US restricts flights of F-22 jets over safety worries
U.S. Defense Secretary Leon Panetta has called on the Air Force to "expedite" the installation of a back-up oxygen system in the F-22, its most advanced fighter jet and to provide a monthly progress report on efforts to resolve the undiagnosed technical problem.
The first back-up systems would be installed by December, U.S. officials said Tuesday.
Panetta ordered the Air Force to restrict flights of the F-22, after some pilots complained of dizzy spells and blackouts, the officials said.
Since 2008, officials say at least a dozen F-22 pilots have reported suffering a lack of oxygen but engineers have yet to figure out how to fix the problem.
The move followed a report on CBS's "60 Minutes" program on May 6 in which two F-22 pilots said they had refused to keep flying the warplane because of safety fears. The two pilots have sought "whistleblower" legal status through a Republican lawmaker.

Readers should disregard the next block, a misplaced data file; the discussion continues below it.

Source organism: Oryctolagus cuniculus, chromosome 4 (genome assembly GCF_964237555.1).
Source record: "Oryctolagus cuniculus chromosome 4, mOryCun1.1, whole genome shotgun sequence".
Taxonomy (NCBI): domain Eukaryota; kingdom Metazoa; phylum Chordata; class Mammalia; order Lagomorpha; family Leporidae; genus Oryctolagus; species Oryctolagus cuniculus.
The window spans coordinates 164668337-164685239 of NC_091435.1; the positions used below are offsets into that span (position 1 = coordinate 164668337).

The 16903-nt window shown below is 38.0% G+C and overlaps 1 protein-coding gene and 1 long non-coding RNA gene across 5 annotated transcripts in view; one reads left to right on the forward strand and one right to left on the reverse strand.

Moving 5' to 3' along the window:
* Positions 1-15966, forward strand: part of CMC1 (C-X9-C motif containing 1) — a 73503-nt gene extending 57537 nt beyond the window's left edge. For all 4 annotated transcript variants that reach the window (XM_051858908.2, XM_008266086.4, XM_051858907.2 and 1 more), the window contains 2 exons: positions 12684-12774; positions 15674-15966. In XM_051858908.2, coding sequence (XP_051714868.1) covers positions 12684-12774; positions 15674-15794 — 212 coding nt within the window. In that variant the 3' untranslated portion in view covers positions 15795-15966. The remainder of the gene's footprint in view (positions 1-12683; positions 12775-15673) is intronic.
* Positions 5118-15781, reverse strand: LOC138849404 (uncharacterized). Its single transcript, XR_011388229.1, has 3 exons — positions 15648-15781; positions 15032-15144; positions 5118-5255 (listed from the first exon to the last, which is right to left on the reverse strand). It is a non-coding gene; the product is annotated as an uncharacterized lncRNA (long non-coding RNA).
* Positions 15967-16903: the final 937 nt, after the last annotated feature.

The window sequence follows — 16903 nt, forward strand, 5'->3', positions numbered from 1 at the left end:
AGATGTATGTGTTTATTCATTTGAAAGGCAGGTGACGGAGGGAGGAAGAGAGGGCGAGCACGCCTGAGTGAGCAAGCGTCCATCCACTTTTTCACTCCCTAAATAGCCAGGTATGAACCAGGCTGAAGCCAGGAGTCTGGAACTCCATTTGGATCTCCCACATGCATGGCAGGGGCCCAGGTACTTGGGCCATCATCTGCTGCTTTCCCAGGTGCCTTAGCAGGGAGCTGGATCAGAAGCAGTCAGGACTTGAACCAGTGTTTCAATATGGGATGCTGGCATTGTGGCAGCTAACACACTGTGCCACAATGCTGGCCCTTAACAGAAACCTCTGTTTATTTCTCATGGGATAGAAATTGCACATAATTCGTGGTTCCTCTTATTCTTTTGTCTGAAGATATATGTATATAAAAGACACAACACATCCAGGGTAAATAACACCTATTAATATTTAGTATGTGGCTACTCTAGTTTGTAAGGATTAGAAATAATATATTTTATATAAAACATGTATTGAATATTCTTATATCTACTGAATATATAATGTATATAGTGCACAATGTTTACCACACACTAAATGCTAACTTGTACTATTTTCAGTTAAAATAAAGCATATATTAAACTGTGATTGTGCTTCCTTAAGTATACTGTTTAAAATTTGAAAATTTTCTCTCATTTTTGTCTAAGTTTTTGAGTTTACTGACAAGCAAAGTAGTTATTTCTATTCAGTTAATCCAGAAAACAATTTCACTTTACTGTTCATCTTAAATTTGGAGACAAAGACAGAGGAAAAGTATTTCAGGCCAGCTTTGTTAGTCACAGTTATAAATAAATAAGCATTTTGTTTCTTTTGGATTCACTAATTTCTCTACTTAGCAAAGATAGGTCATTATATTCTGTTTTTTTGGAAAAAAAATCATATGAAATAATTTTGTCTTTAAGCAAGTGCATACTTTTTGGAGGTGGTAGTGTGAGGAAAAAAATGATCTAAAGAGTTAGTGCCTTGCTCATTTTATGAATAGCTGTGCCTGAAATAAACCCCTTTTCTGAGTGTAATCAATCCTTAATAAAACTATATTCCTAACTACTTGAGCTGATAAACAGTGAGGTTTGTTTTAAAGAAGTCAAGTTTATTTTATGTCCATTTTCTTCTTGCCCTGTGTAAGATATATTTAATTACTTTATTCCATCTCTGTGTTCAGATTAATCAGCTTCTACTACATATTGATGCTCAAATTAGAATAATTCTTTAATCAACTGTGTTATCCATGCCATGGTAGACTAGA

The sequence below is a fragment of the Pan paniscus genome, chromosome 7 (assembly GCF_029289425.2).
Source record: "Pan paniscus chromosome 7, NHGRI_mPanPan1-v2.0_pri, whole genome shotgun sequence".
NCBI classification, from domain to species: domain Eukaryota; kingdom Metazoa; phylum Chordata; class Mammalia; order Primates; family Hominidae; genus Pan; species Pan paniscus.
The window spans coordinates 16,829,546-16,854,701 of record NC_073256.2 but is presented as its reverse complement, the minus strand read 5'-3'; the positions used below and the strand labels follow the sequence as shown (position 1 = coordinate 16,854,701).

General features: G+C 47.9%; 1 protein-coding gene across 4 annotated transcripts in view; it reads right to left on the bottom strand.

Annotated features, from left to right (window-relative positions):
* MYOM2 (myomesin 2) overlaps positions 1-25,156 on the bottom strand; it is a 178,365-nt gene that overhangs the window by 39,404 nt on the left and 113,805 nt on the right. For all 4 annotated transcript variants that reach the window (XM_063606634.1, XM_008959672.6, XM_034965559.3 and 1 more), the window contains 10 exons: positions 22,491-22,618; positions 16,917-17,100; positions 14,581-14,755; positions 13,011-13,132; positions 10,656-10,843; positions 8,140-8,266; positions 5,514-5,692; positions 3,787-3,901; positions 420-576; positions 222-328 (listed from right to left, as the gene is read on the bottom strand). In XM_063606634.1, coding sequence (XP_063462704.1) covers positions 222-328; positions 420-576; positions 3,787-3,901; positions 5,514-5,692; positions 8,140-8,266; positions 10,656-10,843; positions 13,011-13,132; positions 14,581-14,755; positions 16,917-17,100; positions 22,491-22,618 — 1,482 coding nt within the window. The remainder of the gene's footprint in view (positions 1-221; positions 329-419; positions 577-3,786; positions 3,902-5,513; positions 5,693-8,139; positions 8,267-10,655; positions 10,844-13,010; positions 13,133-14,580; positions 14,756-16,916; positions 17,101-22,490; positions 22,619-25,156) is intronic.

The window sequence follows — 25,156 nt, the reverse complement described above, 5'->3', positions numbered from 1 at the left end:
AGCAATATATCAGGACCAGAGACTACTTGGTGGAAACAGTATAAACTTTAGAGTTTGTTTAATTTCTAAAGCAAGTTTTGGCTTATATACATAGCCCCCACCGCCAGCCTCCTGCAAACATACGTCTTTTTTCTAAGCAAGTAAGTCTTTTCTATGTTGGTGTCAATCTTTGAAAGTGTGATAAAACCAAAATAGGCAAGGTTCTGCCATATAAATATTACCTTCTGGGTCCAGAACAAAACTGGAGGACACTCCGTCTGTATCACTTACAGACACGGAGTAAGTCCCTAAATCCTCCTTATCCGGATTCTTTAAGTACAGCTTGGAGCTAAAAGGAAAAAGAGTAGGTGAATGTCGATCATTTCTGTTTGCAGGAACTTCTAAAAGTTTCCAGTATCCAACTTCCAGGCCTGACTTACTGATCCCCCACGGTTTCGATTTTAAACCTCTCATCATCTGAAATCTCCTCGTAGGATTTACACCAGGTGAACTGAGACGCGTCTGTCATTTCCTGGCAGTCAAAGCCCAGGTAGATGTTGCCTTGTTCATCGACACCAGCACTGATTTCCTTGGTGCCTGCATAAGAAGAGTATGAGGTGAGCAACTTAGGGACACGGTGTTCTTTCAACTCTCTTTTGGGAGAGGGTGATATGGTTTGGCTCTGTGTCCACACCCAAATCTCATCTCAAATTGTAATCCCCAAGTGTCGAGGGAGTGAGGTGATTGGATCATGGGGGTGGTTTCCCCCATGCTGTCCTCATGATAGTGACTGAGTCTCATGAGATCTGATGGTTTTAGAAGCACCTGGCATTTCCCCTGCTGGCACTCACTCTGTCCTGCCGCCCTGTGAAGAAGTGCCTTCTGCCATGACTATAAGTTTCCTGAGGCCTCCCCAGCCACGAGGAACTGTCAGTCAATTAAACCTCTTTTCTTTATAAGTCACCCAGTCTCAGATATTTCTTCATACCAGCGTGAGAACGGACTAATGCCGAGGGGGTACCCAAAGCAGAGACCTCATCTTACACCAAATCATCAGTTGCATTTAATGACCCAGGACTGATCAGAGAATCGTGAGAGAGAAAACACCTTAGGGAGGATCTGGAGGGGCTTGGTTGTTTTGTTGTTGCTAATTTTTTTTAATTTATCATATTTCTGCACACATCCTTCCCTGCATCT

The announcement on the radar-evading F-22 marks the latest setback for the aircraft, the most expensive in the U.S. fleet at $143 million per plane. Touted as the most sophisticated fighter in the world, the F-22 has yet to be deployed in combat, and its cost overruns became a long-running political controversy until the program was curtailed.
The fleet of 187 Raptors was grounded last year for four months after a spate of incidents with pilots saying they had passed out or suffered a lack of oxygen. The plane was cleared for flying in September 2011 but engineers are still trying to solve what they suspect may be a problem with the jet's oxygen supply.
The F-22 flies at a higher altitude than other jets, above 50,000 feet, and relies solely on pressurized oxygen instead of a mixture of oxygen under pressure and air in the cockpit, according to the Air Force.
The plane is also faster and more agile than older fighters, with the pilot facing more gravitational forces than in other planes, officials say. (AFP)